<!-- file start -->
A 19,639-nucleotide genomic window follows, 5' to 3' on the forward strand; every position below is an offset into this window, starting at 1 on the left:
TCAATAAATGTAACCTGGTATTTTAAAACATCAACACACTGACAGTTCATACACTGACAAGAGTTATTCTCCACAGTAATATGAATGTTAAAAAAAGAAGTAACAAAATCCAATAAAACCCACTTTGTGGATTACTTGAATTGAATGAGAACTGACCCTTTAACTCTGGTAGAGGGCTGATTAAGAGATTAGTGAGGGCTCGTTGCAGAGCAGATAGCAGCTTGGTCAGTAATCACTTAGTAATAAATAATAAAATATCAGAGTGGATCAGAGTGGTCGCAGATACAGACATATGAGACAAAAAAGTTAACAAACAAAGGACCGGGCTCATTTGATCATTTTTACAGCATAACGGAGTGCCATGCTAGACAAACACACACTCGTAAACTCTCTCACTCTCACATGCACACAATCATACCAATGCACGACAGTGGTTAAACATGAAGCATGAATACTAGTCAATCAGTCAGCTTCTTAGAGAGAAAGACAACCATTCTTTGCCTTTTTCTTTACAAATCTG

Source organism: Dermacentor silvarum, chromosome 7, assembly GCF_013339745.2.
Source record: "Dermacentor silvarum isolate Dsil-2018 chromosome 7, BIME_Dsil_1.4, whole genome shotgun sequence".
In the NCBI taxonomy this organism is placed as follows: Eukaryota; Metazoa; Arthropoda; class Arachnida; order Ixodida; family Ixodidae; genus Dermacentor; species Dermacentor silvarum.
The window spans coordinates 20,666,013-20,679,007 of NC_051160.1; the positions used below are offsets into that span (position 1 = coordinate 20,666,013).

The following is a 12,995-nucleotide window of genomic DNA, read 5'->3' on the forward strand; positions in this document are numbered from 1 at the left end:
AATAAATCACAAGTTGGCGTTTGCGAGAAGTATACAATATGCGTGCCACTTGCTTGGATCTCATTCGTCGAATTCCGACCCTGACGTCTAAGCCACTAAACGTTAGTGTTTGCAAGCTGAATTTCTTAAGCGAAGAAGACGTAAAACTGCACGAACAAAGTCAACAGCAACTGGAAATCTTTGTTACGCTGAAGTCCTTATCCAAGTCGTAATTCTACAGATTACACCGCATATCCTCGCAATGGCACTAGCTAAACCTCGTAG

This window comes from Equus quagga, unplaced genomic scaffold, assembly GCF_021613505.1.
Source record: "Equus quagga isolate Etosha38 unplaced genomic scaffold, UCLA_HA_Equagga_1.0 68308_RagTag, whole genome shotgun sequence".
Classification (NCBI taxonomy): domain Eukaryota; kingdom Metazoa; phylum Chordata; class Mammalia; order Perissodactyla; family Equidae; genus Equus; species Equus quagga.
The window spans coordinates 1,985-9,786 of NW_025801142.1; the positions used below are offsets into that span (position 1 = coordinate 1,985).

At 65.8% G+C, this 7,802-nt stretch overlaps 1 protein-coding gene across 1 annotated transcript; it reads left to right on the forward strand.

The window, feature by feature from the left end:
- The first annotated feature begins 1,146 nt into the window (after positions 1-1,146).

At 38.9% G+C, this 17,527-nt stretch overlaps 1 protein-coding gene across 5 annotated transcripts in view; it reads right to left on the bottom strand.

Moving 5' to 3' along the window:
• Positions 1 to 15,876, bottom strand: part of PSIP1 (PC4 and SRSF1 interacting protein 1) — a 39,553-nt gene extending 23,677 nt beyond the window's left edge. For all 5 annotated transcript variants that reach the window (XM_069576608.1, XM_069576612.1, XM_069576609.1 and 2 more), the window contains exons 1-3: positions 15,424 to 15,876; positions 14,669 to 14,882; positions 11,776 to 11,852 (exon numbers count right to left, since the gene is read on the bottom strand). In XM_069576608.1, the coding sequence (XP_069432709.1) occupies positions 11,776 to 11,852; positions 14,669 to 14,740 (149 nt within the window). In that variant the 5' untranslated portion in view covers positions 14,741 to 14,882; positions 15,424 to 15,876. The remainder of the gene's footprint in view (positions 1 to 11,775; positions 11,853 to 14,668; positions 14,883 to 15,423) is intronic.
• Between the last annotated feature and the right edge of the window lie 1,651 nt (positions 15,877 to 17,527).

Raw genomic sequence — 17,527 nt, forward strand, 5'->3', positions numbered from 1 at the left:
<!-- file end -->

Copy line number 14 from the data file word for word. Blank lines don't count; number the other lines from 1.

The window, feature by feature from the left end: